The Sydney Morning Herald reports alarming news from the home front. Hitherto, waves of popular unrest were confined to places like Egypt, Columbia and Thailand. Now we learn:
Senior Government ministers are signalling a willingness to compromise on key budget reforms after a wave of popular unrest, and in the face of entrenched opposition from interest groups and a hostile Senate.
Distinguishing a wave of popular unrest from the noisy protests of an unrepresentative but articulate minority is a subjective judgment that foreign correspondents are frequently required to make.
It is a rough and ready measure, but in a closed, undemocratic society it is often the only guide we have to popular opinion. In Australia, however, there is no excuse for confusing the leaden narrative of the bien pensant and the illiberal aggression of Socialist Alternative with the popular mood.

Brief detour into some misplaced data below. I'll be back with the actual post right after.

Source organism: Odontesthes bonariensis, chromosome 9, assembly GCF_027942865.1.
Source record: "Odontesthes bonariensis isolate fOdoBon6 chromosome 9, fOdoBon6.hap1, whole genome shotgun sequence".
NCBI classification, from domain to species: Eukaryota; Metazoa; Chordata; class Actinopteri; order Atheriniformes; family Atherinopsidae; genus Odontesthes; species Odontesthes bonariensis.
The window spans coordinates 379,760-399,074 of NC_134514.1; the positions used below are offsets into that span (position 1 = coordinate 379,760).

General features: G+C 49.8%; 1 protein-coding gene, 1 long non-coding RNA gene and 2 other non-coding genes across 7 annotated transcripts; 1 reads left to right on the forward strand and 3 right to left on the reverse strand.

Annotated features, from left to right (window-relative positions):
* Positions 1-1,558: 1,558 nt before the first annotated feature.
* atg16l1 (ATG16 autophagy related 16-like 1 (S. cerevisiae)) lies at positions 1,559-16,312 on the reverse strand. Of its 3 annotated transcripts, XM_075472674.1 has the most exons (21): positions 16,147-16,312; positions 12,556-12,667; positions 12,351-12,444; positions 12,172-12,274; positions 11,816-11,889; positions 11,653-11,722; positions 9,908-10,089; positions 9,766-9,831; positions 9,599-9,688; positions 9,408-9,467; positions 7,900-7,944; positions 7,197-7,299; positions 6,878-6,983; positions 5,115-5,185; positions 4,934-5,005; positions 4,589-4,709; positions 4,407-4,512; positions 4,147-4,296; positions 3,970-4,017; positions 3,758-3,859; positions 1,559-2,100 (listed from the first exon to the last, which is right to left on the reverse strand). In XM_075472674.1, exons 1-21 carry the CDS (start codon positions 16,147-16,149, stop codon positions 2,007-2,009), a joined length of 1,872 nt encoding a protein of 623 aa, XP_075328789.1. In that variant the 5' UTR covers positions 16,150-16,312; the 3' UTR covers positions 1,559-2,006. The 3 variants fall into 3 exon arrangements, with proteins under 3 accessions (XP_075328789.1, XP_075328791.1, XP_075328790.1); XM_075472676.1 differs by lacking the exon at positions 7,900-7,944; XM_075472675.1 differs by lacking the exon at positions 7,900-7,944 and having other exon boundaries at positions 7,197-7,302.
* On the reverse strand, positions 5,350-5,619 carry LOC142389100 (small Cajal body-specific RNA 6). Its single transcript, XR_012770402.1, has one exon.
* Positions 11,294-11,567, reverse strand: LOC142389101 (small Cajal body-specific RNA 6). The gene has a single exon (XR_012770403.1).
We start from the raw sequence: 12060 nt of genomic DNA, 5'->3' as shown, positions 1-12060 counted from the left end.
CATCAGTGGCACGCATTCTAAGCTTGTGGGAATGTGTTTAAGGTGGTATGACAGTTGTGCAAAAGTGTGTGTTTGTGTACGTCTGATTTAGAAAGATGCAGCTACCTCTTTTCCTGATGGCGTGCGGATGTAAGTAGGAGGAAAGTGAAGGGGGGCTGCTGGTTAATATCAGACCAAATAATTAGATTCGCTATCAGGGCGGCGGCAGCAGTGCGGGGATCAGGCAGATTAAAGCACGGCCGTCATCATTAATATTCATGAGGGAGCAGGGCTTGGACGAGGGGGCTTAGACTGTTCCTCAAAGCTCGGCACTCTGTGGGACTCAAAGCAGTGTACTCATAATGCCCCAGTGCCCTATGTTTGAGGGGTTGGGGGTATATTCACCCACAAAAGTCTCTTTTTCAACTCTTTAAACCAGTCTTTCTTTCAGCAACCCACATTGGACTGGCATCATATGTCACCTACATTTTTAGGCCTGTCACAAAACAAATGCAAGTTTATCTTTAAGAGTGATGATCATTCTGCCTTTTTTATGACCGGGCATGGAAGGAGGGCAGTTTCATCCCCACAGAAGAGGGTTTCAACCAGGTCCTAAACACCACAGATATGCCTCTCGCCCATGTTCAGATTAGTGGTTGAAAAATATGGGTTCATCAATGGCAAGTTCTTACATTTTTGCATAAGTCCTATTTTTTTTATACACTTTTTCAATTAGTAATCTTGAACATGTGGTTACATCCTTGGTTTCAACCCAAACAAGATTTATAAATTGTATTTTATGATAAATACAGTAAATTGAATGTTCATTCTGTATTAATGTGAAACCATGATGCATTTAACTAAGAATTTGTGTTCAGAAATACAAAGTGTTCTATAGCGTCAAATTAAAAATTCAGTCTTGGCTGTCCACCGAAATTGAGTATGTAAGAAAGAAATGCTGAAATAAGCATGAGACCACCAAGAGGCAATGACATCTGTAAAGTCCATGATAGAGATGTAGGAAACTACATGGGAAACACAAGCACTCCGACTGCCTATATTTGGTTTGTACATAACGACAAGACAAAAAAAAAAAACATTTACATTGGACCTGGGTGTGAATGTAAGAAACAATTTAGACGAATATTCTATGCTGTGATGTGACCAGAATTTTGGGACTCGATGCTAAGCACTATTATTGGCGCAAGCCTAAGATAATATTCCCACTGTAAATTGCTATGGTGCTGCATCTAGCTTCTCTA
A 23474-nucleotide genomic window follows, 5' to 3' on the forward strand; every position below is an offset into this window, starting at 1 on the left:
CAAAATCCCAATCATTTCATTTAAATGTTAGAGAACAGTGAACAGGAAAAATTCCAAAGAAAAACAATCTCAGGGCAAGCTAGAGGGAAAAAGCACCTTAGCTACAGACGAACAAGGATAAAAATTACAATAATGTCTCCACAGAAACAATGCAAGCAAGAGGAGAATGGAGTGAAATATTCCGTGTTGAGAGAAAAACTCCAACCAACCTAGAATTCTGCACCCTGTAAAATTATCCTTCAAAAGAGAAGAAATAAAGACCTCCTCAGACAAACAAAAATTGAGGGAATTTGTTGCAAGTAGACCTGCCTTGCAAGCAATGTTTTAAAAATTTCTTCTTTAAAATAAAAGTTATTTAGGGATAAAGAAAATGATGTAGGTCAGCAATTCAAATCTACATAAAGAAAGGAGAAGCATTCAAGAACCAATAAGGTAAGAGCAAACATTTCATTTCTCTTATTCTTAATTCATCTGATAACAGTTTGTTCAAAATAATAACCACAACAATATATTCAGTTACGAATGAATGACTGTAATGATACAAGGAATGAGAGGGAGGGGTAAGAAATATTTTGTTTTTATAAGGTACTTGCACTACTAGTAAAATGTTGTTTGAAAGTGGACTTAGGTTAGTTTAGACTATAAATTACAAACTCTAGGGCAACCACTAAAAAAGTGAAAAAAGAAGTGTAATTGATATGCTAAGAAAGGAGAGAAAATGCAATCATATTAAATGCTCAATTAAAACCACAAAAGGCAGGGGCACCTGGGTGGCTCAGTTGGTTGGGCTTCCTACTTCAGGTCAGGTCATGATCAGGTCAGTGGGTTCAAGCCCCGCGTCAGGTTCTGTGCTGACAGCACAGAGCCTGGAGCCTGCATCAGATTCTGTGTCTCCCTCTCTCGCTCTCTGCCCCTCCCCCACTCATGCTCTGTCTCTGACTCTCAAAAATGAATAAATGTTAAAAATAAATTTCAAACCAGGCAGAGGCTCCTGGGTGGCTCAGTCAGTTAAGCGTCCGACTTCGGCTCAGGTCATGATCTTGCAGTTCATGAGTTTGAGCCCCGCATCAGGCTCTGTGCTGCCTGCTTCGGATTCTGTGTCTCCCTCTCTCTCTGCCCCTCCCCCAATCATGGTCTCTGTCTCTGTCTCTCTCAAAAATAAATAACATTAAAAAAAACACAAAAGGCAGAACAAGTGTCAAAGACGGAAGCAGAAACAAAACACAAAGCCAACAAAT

The Herald labels its story about the government’s willingness to compromise in the Senate as ‘exclusive,’ thus demonstrating what a sheltered workshop it has become. What the Herald calls ‘pressure on Prime Minister Tony Abbott’ is in fact normal business in a bi-cameral parliament.
As Tony Abbott told Macquarie Radio on May 13, ‘obviously a certain amount of horse-trading is something that you just accept is part of the business.’